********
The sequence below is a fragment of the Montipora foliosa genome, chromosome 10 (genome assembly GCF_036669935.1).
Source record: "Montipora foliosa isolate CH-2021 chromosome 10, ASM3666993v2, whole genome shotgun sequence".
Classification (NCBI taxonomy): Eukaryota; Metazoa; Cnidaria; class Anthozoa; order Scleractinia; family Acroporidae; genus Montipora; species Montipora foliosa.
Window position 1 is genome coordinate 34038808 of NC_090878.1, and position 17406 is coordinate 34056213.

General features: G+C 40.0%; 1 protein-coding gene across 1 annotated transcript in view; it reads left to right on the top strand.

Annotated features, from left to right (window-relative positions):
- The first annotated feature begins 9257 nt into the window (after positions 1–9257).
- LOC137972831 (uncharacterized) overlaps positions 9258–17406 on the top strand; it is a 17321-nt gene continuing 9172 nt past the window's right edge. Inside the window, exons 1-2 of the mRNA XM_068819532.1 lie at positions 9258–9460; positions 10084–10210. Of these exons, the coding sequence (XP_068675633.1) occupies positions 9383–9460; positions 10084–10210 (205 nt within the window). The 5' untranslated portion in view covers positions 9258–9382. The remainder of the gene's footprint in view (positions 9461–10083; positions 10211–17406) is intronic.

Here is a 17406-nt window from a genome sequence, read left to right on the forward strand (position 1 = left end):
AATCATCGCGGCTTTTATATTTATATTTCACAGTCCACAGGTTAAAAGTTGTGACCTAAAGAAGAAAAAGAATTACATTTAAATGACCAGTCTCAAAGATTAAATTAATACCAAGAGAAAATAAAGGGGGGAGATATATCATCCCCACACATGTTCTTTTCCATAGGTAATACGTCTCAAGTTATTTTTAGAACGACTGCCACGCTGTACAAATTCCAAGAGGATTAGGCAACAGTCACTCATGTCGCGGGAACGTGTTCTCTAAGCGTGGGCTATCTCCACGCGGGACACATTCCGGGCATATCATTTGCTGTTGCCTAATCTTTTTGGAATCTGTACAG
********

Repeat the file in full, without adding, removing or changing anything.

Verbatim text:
The sequence below is a fragment of the Montipora foliosa genome, chromosome 10 (genome assembly GCF_036669935.1).
Source record: "Montipora foliosa isolate CH-2021 chromosome 10, ASM3666993v2, whole genome shotgun sequence".
Classification (NCBI taxonomy): Eukaryota; Metazoa; Cnidaria; class Anthozoa; order Scleractinia; family Acroporidae; genus Montipora; species Montipora foliosa.
Window position 1 is genome coordinate 34038808 of NC_090878.1, and position 17406 is coordinate 34056213.

General features: G+C 40.0%; 1 protein-coding gene across 1 annotated transcript in view; it reads left to right on the top strand.

Annotated features, from left to right (window-relative positions):
- The first annotated feature begins 9257 nt into the window (after positions 1–9257).
- LOC137972831 (uncharacterized) overlaps positions 9258–17406 on the top strand; it is a 17321-nt gene continuing 9172 nt past the window's right edge. Inside the window, exons 1-2 of the mRNA XM_068819532.1 lie at positions 9258–9460; positions 10084–10210. Of these exons, the coding sequence (XP_068675633.1) occupies positions 9383–9460; positions 10084–10210 (205 nt within the window). The 5' untranslated portion in view covers positions 9258–9382. The remainder of the gene's footprint in view (positions 9461–10083; positions 10211–17406) is intronic.

Here is a 17406-nt window from a genome sequence, read left to right on the forward strand (position 1 = left end):
AATCATCGCGGCTTTTATATTTATATTTCACAGTCCACAGGTTAAAAGTTGTGACCTAAAGAAGAAAAAGAATTACATTTAAATGACCAGTCTCAAAGATTAAATTAATACCAAGAGAAAATAAAGGGGGGAGATATATCATCCCCACACATGTTCTTTTCCATAGGTAATACGTCTCAAGTTATTTTTAGAACGACTGCCACGCTGTACAAATTCCAAGAGGATTAGGCAACAGTCACTCATGTCGCGGGAACGTGTTCTCTAAGCGTGGGCTATCTCCACGCGGGACACATTCCGGGCATATCATTTGCTGTTGCCTAATCTTTTTGGAATCTGTACAG